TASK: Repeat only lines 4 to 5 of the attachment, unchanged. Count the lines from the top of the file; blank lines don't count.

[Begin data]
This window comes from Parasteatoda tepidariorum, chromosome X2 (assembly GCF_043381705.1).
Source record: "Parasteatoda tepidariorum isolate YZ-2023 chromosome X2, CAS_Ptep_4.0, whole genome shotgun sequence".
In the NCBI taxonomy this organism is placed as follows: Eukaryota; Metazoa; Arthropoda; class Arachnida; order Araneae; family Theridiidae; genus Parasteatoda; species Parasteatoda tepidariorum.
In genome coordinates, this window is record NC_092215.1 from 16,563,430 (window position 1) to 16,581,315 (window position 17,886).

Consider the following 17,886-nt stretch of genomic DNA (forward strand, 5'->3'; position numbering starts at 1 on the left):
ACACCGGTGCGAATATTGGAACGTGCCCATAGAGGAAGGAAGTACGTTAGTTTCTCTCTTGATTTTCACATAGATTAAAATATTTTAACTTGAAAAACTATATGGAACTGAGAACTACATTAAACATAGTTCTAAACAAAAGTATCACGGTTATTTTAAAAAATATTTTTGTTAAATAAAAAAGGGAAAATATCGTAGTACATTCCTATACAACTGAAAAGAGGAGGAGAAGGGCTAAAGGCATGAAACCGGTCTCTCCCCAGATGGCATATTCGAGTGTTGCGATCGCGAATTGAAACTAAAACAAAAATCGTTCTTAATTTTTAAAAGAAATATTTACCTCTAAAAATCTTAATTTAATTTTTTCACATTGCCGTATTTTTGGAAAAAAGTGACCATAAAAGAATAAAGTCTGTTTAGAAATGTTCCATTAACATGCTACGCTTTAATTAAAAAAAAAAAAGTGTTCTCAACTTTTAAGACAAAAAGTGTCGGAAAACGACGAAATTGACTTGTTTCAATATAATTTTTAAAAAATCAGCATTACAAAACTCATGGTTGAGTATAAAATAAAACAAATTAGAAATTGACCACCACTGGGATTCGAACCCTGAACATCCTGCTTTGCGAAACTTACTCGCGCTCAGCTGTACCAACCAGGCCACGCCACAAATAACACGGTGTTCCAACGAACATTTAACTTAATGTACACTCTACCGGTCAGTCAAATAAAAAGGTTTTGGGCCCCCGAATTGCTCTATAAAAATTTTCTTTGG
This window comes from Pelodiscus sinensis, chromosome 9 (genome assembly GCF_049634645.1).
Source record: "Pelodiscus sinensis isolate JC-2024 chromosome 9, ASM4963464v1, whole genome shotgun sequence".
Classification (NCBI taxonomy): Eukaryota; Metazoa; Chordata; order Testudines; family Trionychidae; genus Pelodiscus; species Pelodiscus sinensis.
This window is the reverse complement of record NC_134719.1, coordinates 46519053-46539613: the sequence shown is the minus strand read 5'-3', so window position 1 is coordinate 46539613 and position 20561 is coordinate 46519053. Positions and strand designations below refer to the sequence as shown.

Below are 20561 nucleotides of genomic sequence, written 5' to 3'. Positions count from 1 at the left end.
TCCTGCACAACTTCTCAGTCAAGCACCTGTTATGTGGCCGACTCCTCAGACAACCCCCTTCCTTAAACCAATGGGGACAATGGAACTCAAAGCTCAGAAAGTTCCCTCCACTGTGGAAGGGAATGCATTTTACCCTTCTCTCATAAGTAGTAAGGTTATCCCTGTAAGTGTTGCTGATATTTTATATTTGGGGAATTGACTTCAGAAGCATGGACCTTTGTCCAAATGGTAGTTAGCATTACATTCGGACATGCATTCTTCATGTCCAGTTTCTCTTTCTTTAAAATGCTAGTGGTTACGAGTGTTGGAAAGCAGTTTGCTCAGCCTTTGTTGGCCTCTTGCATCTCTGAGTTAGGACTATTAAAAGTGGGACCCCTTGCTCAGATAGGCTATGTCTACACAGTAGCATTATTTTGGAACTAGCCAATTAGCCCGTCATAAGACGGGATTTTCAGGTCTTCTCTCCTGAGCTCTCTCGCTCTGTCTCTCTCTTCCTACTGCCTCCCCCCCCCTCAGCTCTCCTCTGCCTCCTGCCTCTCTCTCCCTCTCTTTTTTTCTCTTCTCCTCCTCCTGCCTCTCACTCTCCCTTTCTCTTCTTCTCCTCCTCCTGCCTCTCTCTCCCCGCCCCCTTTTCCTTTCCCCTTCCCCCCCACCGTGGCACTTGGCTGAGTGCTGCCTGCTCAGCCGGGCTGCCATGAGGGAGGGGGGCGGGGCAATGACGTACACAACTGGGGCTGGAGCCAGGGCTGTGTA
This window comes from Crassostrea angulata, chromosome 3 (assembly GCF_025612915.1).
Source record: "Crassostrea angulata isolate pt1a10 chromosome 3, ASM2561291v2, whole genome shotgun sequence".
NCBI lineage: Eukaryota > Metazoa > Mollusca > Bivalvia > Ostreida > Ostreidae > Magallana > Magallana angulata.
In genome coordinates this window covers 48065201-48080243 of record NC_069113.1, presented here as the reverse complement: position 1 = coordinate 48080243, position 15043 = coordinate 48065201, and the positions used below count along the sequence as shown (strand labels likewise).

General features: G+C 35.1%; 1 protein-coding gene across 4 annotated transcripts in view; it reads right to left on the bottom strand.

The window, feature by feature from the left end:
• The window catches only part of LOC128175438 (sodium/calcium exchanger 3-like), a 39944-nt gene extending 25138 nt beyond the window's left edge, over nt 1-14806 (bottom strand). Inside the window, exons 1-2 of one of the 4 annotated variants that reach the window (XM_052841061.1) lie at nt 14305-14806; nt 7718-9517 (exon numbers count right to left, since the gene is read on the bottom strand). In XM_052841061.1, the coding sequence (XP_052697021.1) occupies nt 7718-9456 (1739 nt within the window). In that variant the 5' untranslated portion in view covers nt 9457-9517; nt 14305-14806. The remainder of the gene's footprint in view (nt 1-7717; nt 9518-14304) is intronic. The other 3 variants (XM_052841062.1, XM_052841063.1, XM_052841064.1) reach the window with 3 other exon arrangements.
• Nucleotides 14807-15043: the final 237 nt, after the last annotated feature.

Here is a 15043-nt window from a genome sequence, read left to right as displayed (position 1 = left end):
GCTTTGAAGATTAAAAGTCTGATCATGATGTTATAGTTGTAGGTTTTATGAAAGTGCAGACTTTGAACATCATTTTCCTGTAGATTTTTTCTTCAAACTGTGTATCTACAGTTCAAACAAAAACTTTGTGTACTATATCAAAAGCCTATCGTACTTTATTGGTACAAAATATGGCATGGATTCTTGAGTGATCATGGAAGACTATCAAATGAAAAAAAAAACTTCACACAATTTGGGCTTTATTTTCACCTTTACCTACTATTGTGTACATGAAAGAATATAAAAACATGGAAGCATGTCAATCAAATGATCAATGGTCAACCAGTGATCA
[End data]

In genome coordinates, this window is record NC_092215.1 from 16,563,430 (window position 1) to 16,581,315 (window position 17,886).

Consider the following 17,886-nt stretch of genomic DNA (forward strand, 5'->3'; position numbering starts at 1 on the left):